They were locked in a tiny, bug-infested jail in inland China. The heat inside was suffocating, and the doors and windows were sealed tight by the guards. Outside their prison, crowds of people called for their death, rioting until late into night. At daybreak, it began again. “Mie yang,” they shouted, “Destroy the foreigner!” Archie and Flora prayed for a miracle.
It was 1900, the third year of worsening drought and famine in China. The Chinese people were looking for someone to blame for the disfavor of the gods, who (they believed) controlled the weather. Dowager Empress Ci Xi seized the opportunity to point a finger at the foreigners she hated—the missionaries and businessmen from the West who were colonizing and Christianizing China. On June 21, she declared that all foreigners in China should be “burned and killed” by the Society of the Righteous and Harmonious Fists (dubbed “The Boxers” by the English), who were her willing executioners.
Before the Boxer Rebellion was over, 182 members of evangelical missionary families would die a martyr’s death, along with nearly 32,000 Chinese believers.
Archibald Glover heard rumors of danger for several months before he decided to close the mission station in Luanfu. Perhaps he delayed leaving on account of his wife, Flora, who was six months pregnant, or because of how difficult the trip would be for Hedley and Hope, their two young children. He certainly was worried about the new converts in the churches he worked with in China, and he didn’t want to abandon Miss Gates, a veteran missionary who served with his family. But when Glover was convinced that, as foreigners, they were putting the church in physical danger by remaining, he decided to take Miss Gates and his family to Hankow, a safe city in central China. And so began the trip Glover would later dub “a thousand miles of miracle.”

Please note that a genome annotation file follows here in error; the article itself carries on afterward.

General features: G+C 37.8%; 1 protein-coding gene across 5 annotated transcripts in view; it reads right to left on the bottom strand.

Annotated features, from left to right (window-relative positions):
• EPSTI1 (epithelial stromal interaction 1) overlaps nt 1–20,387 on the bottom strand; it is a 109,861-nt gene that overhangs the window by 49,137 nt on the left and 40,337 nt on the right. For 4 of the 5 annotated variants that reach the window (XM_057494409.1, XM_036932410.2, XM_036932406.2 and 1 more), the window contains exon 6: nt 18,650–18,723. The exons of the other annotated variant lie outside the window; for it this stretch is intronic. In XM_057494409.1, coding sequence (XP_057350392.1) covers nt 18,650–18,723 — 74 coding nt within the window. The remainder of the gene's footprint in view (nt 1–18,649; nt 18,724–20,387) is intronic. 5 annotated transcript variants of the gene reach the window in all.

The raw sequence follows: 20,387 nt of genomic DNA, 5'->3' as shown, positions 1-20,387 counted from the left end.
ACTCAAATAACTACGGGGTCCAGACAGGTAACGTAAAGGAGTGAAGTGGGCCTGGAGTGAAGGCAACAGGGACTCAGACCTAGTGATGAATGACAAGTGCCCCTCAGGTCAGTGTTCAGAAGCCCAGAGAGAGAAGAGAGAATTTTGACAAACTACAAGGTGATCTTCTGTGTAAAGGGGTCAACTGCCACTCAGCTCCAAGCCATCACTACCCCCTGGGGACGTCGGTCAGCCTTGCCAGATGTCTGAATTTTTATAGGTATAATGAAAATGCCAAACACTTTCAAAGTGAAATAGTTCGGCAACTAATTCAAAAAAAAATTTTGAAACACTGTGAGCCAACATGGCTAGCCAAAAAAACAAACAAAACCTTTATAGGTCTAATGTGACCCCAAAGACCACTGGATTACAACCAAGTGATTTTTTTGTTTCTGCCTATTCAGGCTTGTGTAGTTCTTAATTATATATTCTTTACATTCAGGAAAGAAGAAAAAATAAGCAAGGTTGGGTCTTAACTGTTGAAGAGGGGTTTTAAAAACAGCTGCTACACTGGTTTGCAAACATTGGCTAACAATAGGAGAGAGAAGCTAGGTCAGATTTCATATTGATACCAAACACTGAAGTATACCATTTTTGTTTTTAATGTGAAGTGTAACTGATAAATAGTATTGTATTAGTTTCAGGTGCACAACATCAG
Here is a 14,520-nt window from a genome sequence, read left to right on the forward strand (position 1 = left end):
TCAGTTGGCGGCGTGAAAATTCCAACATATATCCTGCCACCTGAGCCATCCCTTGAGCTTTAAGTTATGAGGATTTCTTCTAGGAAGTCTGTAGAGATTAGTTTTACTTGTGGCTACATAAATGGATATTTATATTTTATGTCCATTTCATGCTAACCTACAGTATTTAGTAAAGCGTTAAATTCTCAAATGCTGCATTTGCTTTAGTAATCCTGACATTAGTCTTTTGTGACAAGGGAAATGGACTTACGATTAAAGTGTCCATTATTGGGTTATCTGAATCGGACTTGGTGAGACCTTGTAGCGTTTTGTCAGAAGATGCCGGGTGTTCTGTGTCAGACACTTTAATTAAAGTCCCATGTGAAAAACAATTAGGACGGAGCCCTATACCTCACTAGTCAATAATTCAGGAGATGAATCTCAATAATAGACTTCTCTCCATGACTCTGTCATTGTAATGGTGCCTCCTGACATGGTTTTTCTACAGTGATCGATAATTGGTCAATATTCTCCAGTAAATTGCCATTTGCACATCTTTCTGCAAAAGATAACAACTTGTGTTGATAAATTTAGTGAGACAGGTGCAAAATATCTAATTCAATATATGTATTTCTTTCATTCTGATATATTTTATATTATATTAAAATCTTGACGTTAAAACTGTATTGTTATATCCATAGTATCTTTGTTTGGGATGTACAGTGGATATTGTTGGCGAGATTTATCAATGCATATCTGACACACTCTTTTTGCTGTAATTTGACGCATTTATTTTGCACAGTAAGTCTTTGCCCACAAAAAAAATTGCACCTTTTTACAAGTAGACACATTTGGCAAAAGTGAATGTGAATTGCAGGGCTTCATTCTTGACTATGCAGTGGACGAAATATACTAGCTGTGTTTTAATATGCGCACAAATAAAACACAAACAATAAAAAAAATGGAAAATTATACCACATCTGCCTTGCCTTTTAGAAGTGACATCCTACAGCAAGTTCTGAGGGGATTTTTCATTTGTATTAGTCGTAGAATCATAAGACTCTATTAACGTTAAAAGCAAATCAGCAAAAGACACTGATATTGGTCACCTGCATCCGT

Every mile of the 68-day trip across China was full of danger. In the first few days, wicked men extorted money from the family, and threatened them with death if they did not pay ransom. Later, a rioting crowd stripped them of every belonging, including their shoes and all but the smallest amount of clothing. They suffered from hunger, cold, exposure, and ridicule.
But in every awful situation, Archie and Flora were able to see God’s hand at work. Over and over again, the family was in terrible danger, and over and over again the Lord provided a way of escape. They reminded each other that they had been allowed to share in the suffering of Christ through these events, but they also pointed out God’s mercy in every small deliverance—when the crowd returned the children’s shoes or when a stranger along the way took pity on them with a cup of water or a place to stay the night.
When Archie and Flora came to the town of Lanchen, it seemed as if it really was the end. They were locked in the small jail along with several jailers, who talked openly of the best way to kill the foreigners. The crowds outside shouted for them to be executed. Archie realized that nothing but the power of God could deliver them. Suddenly, he remembered the Scripture, “Call upon me in the day of trouble; I will deliver thee, and thou shalt glorify me” (Psalm 50:15).
Archie, Flora and Miss Gates began to pray to God for rain—a great, gully-washing rain that would convince the townspeople that the Lord God was in control of weather. They knew that the end of the drought would remove the reason the townspeople called for their death. They knelt with the children and prayed out loud in Chinese, so that the guards could understand.
As they poured out their hearts in prayer, God caused the rain to pour from Heaven. Glover said, “Never have I seen such a rain. The rain fell in sheets as if some mighty reservoir had suddenly burst its banks. All that day and far into the night it poured and poured…” In moments, the streets were empty, and the immediate danger was passed. The stunned guards allowed the inmates to open the door to enjoy the rain-washed air. The little group was eventually freed and after many more trials, arrived in Hankow.
When Hudson Taylor heard news of the persecution of believers in the Boxer Rebellion, he said, “Doubtless it means fuller blessing, but through deeper suffering.” I think Glover and his family would agree. Through great suffering they saw great mercy.
 A. E. Glover , A Thousand Miles of Miracle, Christian Focus, 2000